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The price of taking on Maryland’s largest law firm

Tonya Bana (submitted photo)

Tonya Baña said she logged nearly 1,300 hours representing Donald E. English Jr. in his lawsuit against Miles & Stockbridge PC. (Submitted photo)

In his closing arguments of his client’s three-week trial against Miles & Stockbridge PC, veteran trial attorney Kenneth Ravenell painted an image of David versus Goliath to the jury, with his client, former equity principal Donald E. English Jr. taking on one of the largest law firms in the state.

“It takes one person to stand up to a bully,” Ravenell told the jury in Baltimore City Circuit Court.

A few hours later, the jury awarded a $231,000 verdict in English’s favor, giving him all that he asked for, including treble damages. (Miles & Stockbridge filed a notice of appeal last week after a Baltimore judge denied post-trial motions filed by the firm seeking to set aside or reduce the verdict.)

But affidavits filed in court this week along with a motion seeking nearly $776,000 in attorneys’ fees English and his legal team say they took personal and professional risks in moving forward with their case, even after getting a jury verdict in their favor.

English alleges Baltimore-based Miles & Stockbridge used a “scorched earth” defense strategy and refused to entertain numerous settlement offers, causing English to rack up such exorbitant attorneys’ fees.

“The requested fees are … reasonable given that undertaking this matter carried a significant risk that Mr. English’s attorneys would incur a considerable financial loss,” wrote Tonya Baña, English’s employment attorney, in an affidavit.

Baña was handling most aspects of English’s case and brought Ravenell on the team this spring when it was increasingly likely the case would be going to trial. Baña logged about 1,270 hours on the case and Ravenell logged around 350. They charged $400 and $850 per hour, respectively, according to court records.

From July 2017 through June, when Baña was working on English’s case, her income was half of what she made the previous 12 months when she was working part-time as her building was undergoing renovations. Her income was down 75 percent compared to the period from July 2015 to June 2016, when she was working full time, the affidavit states.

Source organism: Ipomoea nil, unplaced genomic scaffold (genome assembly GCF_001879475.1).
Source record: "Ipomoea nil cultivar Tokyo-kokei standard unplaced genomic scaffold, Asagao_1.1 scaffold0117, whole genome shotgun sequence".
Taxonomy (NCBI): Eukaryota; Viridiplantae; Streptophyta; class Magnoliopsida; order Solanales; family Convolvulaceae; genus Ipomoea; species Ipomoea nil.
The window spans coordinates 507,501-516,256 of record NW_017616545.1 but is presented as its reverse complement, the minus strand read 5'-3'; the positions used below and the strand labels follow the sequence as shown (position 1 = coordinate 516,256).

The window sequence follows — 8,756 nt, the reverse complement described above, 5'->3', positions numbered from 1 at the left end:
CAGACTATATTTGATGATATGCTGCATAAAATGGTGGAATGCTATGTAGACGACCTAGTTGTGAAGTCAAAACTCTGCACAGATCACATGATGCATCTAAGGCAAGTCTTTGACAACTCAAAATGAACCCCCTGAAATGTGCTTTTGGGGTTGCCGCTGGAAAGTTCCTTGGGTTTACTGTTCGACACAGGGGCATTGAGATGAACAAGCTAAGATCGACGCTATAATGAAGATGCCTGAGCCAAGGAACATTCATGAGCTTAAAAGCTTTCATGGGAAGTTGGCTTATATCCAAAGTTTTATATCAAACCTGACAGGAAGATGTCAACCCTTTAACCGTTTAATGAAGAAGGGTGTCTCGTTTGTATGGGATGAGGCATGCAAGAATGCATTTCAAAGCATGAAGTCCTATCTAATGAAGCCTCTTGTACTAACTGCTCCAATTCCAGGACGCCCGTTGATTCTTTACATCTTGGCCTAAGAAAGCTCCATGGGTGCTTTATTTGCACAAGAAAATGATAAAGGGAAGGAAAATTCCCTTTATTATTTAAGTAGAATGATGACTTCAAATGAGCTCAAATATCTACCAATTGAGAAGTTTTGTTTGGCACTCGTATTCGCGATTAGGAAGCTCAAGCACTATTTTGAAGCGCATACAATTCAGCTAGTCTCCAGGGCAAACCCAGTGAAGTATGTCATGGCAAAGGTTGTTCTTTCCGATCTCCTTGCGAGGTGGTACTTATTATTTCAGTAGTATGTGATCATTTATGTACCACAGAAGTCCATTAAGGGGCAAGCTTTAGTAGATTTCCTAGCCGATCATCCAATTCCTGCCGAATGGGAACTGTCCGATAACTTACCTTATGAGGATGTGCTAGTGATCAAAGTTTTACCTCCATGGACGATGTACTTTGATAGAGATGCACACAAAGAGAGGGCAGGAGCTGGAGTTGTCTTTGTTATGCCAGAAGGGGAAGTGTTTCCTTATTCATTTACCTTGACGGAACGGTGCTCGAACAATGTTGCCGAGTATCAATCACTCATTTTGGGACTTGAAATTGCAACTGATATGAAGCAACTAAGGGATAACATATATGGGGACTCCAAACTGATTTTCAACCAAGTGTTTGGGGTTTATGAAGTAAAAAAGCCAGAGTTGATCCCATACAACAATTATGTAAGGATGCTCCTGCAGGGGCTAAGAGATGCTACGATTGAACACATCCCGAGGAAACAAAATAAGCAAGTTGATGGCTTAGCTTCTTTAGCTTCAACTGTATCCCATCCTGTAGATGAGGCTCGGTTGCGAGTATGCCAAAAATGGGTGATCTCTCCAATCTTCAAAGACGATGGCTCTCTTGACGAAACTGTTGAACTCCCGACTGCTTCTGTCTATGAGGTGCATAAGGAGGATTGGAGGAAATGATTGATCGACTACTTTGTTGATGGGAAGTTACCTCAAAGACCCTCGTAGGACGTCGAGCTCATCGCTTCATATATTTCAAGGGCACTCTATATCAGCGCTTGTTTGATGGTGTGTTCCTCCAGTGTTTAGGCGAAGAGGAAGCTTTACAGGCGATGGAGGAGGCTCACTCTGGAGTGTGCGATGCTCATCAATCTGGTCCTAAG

“While I typically have two or three cases in litigation, I have never had an employment litigation matter that required as much time and effort as Mr. English’s case,” Baña wrote.

It’s not all about the money, either. Baña, who was an associate in Miles & Stockbridge’s labor and employment group from 2003 to 2006, was reluctant to take a case against her old firm because she frequently opposes the firm’s lawyers and considers many people who work there as mentors and friends. Some have even referred clients to her, the affidavit states.

Baña knew English from her days working at Miles & Stockbridge. English approached her in late June 2017 about taking his case, but Baña declined and referred him to two other employment lawyers, according to her affidavit. She agreed to take the case a few weeks later after the lawyers she recommended either asked for high retainer fees or refused because they shared Baña’s concerns about opposing Miles & Stockbridge, the affidavit states.

“(Especially) now that Mr. English has prevailed, I continue to face the risk that my former colleagues at Miles & Stockbridge will exclude me from networking opportunities or stop referring me clients,” the affidavit states.

Miles & Stockbridge declined to comment on English’s motion for attorneys’ fees or its own appeal.

The case is Donald E. English, Jr. vs Miles & Stockbridge PC, 24C17004438.


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